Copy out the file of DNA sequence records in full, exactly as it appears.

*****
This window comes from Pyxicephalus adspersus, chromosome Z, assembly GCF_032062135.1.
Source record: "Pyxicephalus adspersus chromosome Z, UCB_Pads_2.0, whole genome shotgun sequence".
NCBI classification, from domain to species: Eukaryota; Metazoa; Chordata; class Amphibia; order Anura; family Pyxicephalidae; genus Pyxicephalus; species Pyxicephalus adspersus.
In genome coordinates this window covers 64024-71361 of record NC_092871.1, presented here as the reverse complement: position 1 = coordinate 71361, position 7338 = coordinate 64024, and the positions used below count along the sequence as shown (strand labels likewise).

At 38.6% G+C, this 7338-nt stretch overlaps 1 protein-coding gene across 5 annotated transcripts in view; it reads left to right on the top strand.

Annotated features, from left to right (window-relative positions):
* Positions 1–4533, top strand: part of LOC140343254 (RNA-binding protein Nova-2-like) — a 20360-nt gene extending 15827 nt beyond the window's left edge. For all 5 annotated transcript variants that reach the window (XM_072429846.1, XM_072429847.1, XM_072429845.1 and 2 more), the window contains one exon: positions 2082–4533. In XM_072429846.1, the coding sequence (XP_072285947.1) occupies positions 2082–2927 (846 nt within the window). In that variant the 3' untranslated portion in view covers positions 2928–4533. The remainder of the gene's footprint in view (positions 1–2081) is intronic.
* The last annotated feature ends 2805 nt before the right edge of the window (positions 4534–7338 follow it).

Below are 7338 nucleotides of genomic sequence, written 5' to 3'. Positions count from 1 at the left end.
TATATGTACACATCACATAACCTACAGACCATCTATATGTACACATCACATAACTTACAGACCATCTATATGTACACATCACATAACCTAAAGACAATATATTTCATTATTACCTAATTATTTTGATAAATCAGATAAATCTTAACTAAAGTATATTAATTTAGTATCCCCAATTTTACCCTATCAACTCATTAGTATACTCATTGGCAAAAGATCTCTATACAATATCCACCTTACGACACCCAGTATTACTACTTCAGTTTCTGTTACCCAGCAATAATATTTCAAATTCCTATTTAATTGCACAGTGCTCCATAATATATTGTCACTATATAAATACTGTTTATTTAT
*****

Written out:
This window comes from Pyxicephalus adspersus, chromosome Z, assembly GCF_032062135.1.
Source record: "Pyxicephalus adspersus chromosome Z, UCB_Pads_2.0, whole genome shotgun sequence".
NCBI classification, from domain to species: Eukaryota; Metazoa; Chordata; class Amphibia; order Anura; family Pyxicephalidae; genus Pyxicephalus; species Pyxicephalus adspersus.
In genome coordinates this window covers 64024-71361 of record NC_092871.1, presented here as the reverse complement: position 1 = coordinate 71361, position 7338 = coordinate 64024, and the positions used below count along the sequence as shown (strand labels likewise).

At 38.6% G+C, this 7338-nt stretch overlaps 1 protein-coding gene across 5 annotated transcripts in view; it reads left to right on the top strand.

Annotated features, from left to right (window-relative positions):
* Positions 1–4533, top strand: part of LOC140343254 (RNA-binding protein Nova-2-like) — a 20360-nt gene extending 15827 nt beyond the window's left edge. For all 5 annotated transcript variants that reach the window (XM_072429846.1, XM_072429847.1, XM_072429845.1 and 2 more), the window contains one exon: positions 2082–4533. In XM_072429846.1, the coding sequence (XP_072285947.1) occupies positions 2082–2927 (846 nt within the window). In that variant the 3' untranslated portion in view covers positions 2928–4533. The remainder of the gene's footprint in view (positions 1–2081) is intronic.
* The last annotated feature ends 2805 nt before the right edge of the window (positions 4534–7338 follow it).

Below are 7338 nucleotides of genomic sequence, written 5' to 3'. Positions count from 1 at the left end.
TATATGTACACATCACATAACCTACAGACCATCTATATGTACACATCACATAACTTACAGACCATCTATATGTACACATCACATAACCTAAAGACAATATATTTCATTATTACCTAATTATTTTGATAAATCAGATAAATCTTAACTAAAGTATATTAATTTAGTATCCCCAATTTTACCCTATCAACTCATTAGTATACTCATTGGCAAAAGATCTCTATACAATATCCACCTTACGACACCCAGTATTACTACTTCAGTTTCTGTTACCCAGCAATAATATTTCAAATTCCTATTTAATTGCACAGTGCTCCATAATATATTGTCACTATATAAATACTGTTTATTTAT